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How to choose among competing opportunities


Idea Journal Weekly 3

February 27 · Issue #232 · View online

We combine 3 ideas to help you think differently and be more creative.

Summary: Having multiple options (e.g., career opportunities, projects) is great, but how do you choose the best one? This issue explores a few frameworks to help you decide.
(~3 min read)

#1. What you need is love
One way to choose what to work on is to look for early enthusiasm from potential clients, customers, or partners.
But are all enthusiasts created equal?
For LinkedIn co-founder Reid Hoffman, the answer is no.
On an episode of his podcast Masters of Scale, Hoffman says that it’s better to have 100 people who love your product than a million people who only sort of like it.
If you want to achieve massive growth and scale, you need more than just your customers’ attention.
You want such die-hard fans not only for their loyalty and use of your product, but also because they’re more likely to tell others about it.
If each of your early users tells two friends some version of “You’ve got to try this,” and then those two friends each tell two of their friends, and so on, then your users effectively do the marketing for you and your product may be on a path to viral growth.
As Hoffman points out, this pattern of word-of-mouth marketing is true for any globally successful product, from software startups like Airbnb and Dropbox to the Cronut.
So what does this mean for you as a creator or company founder?
Hoffman notes that many founders fall into the trap of the illusion of scale: “the 1 million users who show up to use a flash-in-the-pan product.”
It’s counterintuitive, but to reach truly sustainable growth and scale, you first have to give up your desire to scale, and instead commit to making your product indispensable for a small group of initial users.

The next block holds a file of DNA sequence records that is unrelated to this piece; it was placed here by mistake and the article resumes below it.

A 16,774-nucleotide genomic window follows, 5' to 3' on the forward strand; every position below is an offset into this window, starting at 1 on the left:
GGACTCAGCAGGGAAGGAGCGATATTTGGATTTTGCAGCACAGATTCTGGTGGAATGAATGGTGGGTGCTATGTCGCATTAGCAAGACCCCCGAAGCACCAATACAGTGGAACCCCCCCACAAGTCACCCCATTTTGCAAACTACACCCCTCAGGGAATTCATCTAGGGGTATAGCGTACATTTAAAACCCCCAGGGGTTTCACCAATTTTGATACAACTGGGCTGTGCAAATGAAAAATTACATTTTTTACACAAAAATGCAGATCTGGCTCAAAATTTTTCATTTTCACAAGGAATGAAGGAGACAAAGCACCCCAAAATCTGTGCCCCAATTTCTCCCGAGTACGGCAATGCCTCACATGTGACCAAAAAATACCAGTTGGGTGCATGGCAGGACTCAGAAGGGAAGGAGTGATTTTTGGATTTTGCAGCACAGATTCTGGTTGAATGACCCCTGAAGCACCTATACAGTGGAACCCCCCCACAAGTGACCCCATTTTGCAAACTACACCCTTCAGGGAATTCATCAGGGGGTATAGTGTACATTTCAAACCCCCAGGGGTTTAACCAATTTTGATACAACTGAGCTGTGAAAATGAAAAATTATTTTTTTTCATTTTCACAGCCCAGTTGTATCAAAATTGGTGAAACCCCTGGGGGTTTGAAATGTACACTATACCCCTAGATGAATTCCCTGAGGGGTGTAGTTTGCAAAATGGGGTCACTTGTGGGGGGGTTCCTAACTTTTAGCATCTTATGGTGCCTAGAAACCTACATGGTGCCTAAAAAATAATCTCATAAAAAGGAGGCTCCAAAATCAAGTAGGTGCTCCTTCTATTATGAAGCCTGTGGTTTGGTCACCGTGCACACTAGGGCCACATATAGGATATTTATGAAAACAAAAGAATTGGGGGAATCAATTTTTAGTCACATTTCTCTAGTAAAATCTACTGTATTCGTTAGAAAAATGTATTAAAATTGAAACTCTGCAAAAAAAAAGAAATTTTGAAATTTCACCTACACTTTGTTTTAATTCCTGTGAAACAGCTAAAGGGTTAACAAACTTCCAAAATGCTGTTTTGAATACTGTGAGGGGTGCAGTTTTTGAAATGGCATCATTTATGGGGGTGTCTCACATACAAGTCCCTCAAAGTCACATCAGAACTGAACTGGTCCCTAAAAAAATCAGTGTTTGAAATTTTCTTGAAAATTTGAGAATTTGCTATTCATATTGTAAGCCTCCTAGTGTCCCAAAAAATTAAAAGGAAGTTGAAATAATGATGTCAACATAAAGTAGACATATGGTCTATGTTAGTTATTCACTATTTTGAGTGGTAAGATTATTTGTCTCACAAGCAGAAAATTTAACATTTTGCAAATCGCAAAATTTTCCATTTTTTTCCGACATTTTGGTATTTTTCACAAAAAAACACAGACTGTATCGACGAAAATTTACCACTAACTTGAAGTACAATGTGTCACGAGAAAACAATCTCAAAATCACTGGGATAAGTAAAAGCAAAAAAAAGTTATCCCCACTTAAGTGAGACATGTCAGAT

“You should almost have a willful blindness to growth and a monomaniacal focus on making just a few people really happy.”
#2. Choose the experience you want to have
Author Josh Kaufman writes in his book The Personal MBA that many people have trouble figuring out what to do because they hesitate to make an actual decision. 
Loss aversion prompts them to leave all of their options open, just in case.
But as Kaufman points out: “Without a decision … their brains can’t use Mental Simulation to figure out how to get from where they are now to where they think they want to be, so their minds thrash around unproductively.”
If you’re struggling to make a decision, Kaufman recommends asking yourself: “Out of the available options, which experience do I want to have?”
When you’re struggling to make a decision, it’s often because your brain is having a hard time figuring out which option is best. 
Kaufman writes that this can be an uncomfortable situation, “but what it really means is that it doesn’t really matter which one you choose.
And if that’s true, then you can just choose the option you find more interesting. 
Kaufman tells the story of using this approach when his wife Kelsey received an exciting job offer in New York City. They spent weeks torn between staying in Cincinnati and moving to New York. 
Where would they live? Could they afford it? What about Kaufman’s job?
Kaufman reflects on the lesson from this experience: 
“In the end, we realized there wasn’t a clear winner, so it didn’t really matter which one we chose. Living in New York was an experience we both wanted to have, so we decided to move. Almost immediately, we felt a sense of clarity and relief.”
#3. “If it’s not a hit, switch”
Entrepreneur and musician Derek Sivers writes in his book Anything You Want that it took him years to learn the right lesson about being persistent: “Success comes from persistently improving and inventing, not from persistently doing what’s not working.”
As Sivers notes, we all have a lot of ideas and projects. When you present one of them to the world, if the response is lackluster, don’t keep pushing it as-is. Instead, go back and keep improving it and inventing.
Then present each new improvement to the world. If multiple people are saying some version of “Wow, I need this!” or “I’d be happy to pay you for this!” then you should probably pursue it. But if the response is anything less, you need to make it better.
It’s not worth wasting years fighting uphill battles against locked doors.
For Sivers, creating the music distribution company CD Baby was his first notable success: “For the first time in my life, I had made something that people really wanted.”
Before that, he had spent 12 years struggling to promote his various projects. He tried numerous marketing approaches, networking, and pitching: “It always felt like an uphill battle, trying to open locked or slamming doors. I made progress, but only with massive effort.”
Quote of the week
“A decision without tradeoffs … isn’t a decision.
The art of good decision making is looking forward to and celebrating the tradeoffs, not pretending they don’t exist.”
- Author and marketing expert Seth Godin writing on his blog
Idea Journal
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